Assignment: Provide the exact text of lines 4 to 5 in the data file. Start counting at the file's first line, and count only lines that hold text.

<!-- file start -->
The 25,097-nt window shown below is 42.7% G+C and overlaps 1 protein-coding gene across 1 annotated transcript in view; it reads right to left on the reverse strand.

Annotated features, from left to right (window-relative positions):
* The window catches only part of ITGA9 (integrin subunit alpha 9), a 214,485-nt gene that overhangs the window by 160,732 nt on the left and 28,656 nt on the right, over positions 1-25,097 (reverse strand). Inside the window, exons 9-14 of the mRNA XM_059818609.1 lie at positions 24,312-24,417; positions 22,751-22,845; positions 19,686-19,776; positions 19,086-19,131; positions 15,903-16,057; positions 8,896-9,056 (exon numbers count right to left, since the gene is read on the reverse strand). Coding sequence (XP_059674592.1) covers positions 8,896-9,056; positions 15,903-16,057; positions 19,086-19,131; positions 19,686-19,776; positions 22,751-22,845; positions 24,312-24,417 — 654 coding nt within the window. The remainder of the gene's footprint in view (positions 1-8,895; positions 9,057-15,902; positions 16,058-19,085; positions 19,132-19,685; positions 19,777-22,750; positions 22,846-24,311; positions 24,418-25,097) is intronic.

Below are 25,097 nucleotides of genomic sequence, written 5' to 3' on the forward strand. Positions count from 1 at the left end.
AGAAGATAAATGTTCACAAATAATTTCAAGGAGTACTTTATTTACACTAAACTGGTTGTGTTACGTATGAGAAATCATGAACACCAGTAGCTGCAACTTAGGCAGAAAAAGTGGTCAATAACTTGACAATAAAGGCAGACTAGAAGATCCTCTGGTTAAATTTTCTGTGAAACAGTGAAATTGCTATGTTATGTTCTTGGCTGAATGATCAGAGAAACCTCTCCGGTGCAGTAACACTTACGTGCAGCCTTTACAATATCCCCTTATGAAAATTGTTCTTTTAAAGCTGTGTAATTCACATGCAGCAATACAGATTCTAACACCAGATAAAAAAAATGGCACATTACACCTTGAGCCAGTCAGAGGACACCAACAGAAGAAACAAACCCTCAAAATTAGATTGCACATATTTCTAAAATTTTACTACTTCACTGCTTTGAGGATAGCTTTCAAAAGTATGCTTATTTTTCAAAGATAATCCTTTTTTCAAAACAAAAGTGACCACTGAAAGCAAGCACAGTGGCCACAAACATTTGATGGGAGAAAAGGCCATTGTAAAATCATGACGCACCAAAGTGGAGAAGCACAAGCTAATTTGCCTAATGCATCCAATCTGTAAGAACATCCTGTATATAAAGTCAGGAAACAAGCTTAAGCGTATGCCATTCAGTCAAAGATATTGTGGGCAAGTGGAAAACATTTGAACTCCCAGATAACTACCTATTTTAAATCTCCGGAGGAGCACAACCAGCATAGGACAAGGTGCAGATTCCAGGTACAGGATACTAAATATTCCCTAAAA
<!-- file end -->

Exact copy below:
Below are 25,097 nucleotides of genomic sequence, written 5' to 3' on the forward strand. Positions count from 1 at the left end.
AGAAGATAAATGTTCACAAATAATTTCAAGGAGTACTTTATTTACACTAAACTGGTTGTGTTACGTATGAGAAATCATGAACACCAGTAGCTGCAACTTAGGCAGAAAAAGTGGTCAATAACTTGACAATAAAGGCAGACTAGAAGATCCTCTGGTTAAATTTTCTGTGAAACAGTGAAATTGCTATGTTATGTTCTTGGCTGAATGATCAGAGAAACCTCTCCGGTGCAGTAACACTTACGTGCAGCCTTTACAATATCCCCTTATGAAAATTGTTCTTTTAAAGCTGTGTAATTCACATGCAGCAATACAGATTCTAACACCAGATAAAAAAAATGGCACATTACACCTTGAGCCAGTCAGAGGACACCAACAGAAGAAACAAACCCTCAAAATTAGATTGCACATATTTCTAAAATTTTACTACTTCACTGCTTTGAGGATAGCTTTCAAAAGTATGCTTATTTTTCAAAGATAATCCTTTTTTCAAAACAAAAGTGACCACTGAAAGCAAGCACAGTGGCCACAAACATTTGATGGGAGAAAAGGCCATTGTAAAATCATGACGCACCAAAGTGGAGAAGCACAAGCTAATTTGCCTAATGCATCCAATCTGTAAGAACATCCTGTATATAAAGTCAGGAAACAAGCTTAAGCGTATGCCATTCAGTCAAAGATATTGTGGGCAAGTGGAAAACATTTGAACTCCCAGATAACTACCTATTTTAAATCTCCGGAGGAGCACAACCAGCATAGGACAAGGTGCAGATTCCAGGTACAGGATACTAAATATTCCCTAAAA